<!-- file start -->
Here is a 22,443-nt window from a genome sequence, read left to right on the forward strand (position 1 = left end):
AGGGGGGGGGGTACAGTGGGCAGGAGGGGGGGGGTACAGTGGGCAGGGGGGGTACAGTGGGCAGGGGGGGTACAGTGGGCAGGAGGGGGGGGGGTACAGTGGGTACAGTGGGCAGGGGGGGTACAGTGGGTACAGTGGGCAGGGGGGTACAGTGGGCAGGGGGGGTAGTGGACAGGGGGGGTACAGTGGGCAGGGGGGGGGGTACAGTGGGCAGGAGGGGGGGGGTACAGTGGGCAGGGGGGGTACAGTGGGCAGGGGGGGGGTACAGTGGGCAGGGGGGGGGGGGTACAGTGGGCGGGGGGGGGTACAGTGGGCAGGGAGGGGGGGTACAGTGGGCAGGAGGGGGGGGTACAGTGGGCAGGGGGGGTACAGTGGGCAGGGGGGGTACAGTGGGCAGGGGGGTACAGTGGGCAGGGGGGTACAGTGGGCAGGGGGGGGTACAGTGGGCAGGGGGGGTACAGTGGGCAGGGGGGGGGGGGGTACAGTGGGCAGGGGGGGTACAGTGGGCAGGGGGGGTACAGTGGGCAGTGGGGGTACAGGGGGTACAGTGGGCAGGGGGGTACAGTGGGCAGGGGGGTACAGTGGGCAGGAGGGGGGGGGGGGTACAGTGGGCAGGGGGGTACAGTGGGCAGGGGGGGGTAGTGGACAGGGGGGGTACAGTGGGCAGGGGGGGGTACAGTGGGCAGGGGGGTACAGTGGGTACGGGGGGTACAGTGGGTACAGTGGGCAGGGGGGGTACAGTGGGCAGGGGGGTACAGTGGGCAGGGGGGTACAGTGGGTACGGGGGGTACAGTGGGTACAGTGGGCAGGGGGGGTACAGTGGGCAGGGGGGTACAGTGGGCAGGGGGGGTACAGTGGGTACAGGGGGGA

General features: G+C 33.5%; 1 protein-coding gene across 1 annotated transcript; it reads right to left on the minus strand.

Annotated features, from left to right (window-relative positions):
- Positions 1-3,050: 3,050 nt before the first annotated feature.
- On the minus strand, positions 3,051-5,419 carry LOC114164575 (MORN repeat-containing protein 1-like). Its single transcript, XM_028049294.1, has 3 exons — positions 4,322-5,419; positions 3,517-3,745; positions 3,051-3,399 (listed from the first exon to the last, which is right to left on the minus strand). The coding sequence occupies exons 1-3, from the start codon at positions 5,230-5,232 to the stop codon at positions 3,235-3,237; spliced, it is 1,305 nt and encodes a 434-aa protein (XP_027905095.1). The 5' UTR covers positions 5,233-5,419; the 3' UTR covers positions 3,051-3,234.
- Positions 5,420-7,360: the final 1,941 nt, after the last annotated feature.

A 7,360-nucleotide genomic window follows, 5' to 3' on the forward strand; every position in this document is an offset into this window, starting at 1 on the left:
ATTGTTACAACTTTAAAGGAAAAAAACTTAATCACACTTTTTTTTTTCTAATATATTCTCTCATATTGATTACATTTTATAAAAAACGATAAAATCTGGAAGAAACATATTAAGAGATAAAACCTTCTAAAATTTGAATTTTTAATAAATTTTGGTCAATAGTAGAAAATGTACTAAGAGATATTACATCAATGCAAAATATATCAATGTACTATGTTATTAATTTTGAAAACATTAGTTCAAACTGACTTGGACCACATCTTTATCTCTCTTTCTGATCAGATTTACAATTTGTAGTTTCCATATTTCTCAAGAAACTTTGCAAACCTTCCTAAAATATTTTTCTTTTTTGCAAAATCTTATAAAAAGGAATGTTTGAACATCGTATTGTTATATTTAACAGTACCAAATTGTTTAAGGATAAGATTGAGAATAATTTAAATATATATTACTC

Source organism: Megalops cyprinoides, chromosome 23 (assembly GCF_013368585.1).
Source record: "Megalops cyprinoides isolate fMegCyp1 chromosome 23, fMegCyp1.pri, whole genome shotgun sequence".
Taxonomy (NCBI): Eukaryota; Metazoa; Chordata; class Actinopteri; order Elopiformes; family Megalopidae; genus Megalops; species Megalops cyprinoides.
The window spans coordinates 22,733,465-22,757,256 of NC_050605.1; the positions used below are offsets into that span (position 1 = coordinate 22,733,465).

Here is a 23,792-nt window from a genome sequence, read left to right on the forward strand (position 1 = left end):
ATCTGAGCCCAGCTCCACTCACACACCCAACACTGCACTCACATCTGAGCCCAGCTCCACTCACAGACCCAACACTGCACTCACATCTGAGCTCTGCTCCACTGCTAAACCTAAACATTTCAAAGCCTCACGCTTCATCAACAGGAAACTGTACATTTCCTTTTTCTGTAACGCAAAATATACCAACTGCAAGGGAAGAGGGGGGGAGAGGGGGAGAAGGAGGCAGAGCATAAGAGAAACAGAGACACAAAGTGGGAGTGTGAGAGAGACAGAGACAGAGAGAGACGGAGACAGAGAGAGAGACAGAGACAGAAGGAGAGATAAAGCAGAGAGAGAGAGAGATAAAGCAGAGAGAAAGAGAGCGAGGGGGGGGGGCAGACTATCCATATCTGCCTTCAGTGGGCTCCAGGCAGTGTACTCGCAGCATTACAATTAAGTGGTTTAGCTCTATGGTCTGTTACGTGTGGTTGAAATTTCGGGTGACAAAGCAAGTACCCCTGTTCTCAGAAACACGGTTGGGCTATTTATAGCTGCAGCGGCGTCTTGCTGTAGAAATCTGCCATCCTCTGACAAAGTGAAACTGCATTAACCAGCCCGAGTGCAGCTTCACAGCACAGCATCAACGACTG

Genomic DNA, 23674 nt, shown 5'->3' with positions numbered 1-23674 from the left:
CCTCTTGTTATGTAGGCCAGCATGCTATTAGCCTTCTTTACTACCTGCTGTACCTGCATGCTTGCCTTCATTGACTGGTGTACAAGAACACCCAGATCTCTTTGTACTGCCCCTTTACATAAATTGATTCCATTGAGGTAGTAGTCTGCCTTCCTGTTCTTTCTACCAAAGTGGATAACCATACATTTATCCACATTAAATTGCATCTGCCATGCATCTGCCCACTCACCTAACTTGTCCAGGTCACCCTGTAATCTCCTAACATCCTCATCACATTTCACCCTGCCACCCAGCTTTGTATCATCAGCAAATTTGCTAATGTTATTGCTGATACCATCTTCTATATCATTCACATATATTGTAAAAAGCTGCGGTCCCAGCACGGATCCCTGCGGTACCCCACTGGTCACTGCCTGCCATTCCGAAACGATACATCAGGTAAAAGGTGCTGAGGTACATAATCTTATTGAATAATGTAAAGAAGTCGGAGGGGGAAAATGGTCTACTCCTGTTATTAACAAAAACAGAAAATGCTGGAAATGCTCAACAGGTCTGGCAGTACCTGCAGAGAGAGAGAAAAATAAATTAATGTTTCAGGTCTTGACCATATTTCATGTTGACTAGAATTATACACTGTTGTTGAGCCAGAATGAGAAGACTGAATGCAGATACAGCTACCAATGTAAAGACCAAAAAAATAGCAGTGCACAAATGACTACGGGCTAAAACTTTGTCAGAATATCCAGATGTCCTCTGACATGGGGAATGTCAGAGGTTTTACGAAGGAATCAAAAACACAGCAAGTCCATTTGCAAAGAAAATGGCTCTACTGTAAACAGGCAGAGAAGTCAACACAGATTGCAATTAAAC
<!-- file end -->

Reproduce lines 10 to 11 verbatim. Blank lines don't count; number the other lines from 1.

Source organism: Megalops cyprinoides, chromosome 23 (assembly GCF_013368585.1).
Source record: "Megalops cyprinoides isolate fMegCyp1 chromosome 23, fMegCyp1.pri, whole genome shotgun sequence".